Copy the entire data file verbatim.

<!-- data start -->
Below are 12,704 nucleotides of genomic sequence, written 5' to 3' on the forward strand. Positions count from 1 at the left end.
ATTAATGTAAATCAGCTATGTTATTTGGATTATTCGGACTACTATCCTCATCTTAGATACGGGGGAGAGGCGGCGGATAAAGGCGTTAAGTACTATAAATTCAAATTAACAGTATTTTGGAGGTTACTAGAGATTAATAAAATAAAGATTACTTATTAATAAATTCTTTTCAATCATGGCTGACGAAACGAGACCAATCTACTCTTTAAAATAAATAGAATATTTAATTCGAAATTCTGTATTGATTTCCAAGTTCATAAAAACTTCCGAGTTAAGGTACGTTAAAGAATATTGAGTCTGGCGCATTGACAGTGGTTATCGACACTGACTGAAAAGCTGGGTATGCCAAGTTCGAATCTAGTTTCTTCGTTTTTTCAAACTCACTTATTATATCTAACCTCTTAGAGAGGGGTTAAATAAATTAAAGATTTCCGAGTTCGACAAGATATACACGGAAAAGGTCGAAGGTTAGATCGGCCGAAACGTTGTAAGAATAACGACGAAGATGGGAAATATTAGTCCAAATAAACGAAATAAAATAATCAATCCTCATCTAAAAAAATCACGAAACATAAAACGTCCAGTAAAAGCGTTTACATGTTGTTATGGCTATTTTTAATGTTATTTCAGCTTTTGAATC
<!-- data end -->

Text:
Below are 12,704 nucleotides of genomic sequence, written 5' to 3' on the forward strand. Positions count from 1 at the left end.
ATTAATGTAAATCAGCTATGTTATTTGGATTATTCGGACTACTATCCTCATCTTAGATACGGGGGAGAGGCGGCGGATAAAGGCGTTAAGTACTATAAATTCAAATTAACAGTATTTTGGAGGTTACTAGAGATTAATAAAATAAAGATTACTTATTAATAAATTCTTTTCAATCATGGCTGACGAAACGAGACCAATCTACTCTTTAAAATAAATAGAATATTTAATTCGAAATTCTGTATTGATTTCCAAGTTCATAAAAACTTCCGAGTTAAGGTACGTTAAAGAATATTGAGTCTGGCGCATTGACAGTGGTTATCGACACTGACTGAAAAGCTGGGTATGCCAAGTTCGAATCTAGTTTCTTCGTTTTTTCAAACTCACTTATTATATCTAACCTCTTAGAGAGGGGTTAAATAAATTAAAGATTTCCGAGTTCGACAAGATATACACGGAAAAGGTCGAAGGTTAGATCGGCCGAAACGTTGTAAGAATAACGACGAAGATGGGAAATATTAGTCCAAATAAACGAAATAAAATAATCAATCCTCATCTAAAAAAATCACGAAACATAAAACGTCCAGTAAAAGCGTTTACATGTTGTTATGGCTATTTTTAATGTTATTTCAGCTTTTGAATC